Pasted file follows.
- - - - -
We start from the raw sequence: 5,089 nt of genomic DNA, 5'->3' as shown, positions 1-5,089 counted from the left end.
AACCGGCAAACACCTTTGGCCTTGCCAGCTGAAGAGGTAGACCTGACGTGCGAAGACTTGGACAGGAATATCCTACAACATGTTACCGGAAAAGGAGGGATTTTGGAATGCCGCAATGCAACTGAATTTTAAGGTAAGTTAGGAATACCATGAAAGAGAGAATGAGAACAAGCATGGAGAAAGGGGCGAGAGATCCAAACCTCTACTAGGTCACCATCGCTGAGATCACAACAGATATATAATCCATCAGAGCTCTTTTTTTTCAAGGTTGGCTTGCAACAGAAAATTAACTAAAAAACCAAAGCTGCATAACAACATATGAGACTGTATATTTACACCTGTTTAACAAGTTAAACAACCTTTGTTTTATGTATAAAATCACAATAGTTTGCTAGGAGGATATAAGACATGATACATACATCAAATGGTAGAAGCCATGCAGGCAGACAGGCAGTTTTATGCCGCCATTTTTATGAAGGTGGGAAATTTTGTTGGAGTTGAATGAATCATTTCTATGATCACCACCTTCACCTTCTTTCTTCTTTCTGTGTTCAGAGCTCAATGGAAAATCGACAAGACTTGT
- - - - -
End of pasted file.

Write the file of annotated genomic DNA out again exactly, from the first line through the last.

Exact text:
We start from the raw sequence: 5,089 nt of genomic DNA, 5'->3' as shown, positions 1-5,089 counted from the left end.
AACCGGCAAACACCTTTGGCCTTGCCAGCTGAAGAGGTAGACCTGACGTGCGAAGACTTGGACAGGAATATCCTACAACATGTTACCGGAAAAGGAGGGATTTTGGAATGCCGCAATGCAACTGAATTTTAAGGTAAGTTAGGAATACCATGAAAGAGAGAATGAGAACAAGCATGGAGAAAGGGGCGAGAGATCCAAACCTCTACTAGGTCACCATCGCTGAGATCACAACAGATATATAATCCATCAGAGCTCTTTTTTTTCAAGGTTGGCTTGCAACAGAAAATTAACTAAAAAACCAAAGCTGCATAACAACATATGAGACTGTATATTTACACCTGTTTAACAAGTTAAACAACCTTTGTTTTATGTATAAAATCACAATAGTTTGCTAGGAGGATATAAGACATGATACATACATCAAATGGTAGAAGCCATGCAGGCAGACAGGCAGTTTTATGCCGCCATTTTTATGAAGGTGGGAAATTTTGTTGGAGTTGAATGAATCATTTCTATGATCACCACCTTCACCTTCTTTCTTCTTTCTGTGTTCAGAGCTCAATGGAAAATCGACAAGACTTGT